The papers cover: the resumption of drilling operations in Qatar after their suspension during the Second World War; payment of royalties; the Hawar Islands; the granting of permission to use wireless sets; the response of British officials to a United States Government request to PCL for information on petroleum resources in Qatar and the Trucial Coast The historic term used by the British to refer to the Gulf coast of Trucial Oman, now called United Arab Emirates. , October-November 1946; aerial surveys of the Bahrain-Qatar Unallotted Area; the application of US President Harry S Truman's continental shelf doctrine to the issue (e.g. folios 141, 110); maps of the area; Admiralty comments on the need for all parties to be aware that the sea bed only was concerned, and that the waters above, and free navigation, were in no way affected (folio 46); correspondence from the oil companies involved; and the reactions of local rulers to the negotiations.
The file also contains five maps.
The file includes a divider, which gives a list of correspondence references contained in the file by year. This is placed at the back of the correspondence.
- Extent and format
- 1 file (296 folios)
The papers are arranged in approximate chronological order from the rear to the front of the file.
- Physical characteristics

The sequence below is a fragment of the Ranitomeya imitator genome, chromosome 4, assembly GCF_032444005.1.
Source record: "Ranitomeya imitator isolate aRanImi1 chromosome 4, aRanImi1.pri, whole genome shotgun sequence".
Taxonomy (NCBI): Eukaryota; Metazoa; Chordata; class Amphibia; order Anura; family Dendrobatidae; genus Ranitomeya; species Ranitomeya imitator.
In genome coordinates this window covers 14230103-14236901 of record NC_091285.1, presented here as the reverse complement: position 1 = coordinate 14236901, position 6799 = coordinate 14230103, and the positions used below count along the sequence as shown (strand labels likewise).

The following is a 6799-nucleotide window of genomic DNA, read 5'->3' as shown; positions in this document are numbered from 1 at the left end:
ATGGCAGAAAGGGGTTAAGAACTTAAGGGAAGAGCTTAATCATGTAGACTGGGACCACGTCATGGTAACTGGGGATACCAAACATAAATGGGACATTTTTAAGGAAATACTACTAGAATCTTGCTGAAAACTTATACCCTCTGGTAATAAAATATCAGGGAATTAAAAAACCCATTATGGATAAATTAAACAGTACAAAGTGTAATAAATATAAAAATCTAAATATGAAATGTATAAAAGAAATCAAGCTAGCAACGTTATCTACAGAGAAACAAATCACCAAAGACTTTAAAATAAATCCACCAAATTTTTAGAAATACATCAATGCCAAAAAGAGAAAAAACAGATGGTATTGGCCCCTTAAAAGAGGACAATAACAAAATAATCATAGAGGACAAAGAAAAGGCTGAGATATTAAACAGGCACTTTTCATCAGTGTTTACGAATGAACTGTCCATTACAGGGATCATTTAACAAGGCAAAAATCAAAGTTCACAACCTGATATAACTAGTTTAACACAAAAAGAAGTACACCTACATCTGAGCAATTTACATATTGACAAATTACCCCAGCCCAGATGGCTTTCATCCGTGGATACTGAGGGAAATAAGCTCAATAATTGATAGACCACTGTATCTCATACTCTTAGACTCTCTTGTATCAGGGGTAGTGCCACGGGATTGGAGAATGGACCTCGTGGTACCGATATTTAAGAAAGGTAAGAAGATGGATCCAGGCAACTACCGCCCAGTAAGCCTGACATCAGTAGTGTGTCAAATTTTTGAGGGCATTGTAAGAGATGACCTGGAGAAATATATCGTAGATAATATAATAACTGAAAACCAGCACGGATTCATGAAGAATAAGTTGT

Foliation: the foliation sequence (used for referencing) commences at the inside front cover with 1, and terminates at the last folio with 296; these numbers are written in pencil, are circled, and are located in the top right corner of the recto The front of a sheet of paper or leaf, often abbreviated to 'r'. side of each folio. A previous foliation sequence, which is also circled, has been superseded and therefore crossed out. Foliation anomaly: 268a.
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- English in Latin script View the complete information for this record
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- Coll 30/87(2) Part II 'Qatar: Oil Concession - P.C.L.'s Operations.'
- front, back, front-i, 2r:4v, 7r:12v, 15r:15v, 16v:17v, 18v:22v, 31r:51v, 52v:85v, 86v:104v, 105v:123v, 125r:130v, 131v:155v, 157r:167v, 168v:211v, 212v:218v, 230r:233v, 234v:239v, 242r:243v, 244v:254v, 258r:266v, 267v:268v, 268ar:268av, 269r:271v, 272v, 275r:282v, 283v:286v, 296r:296v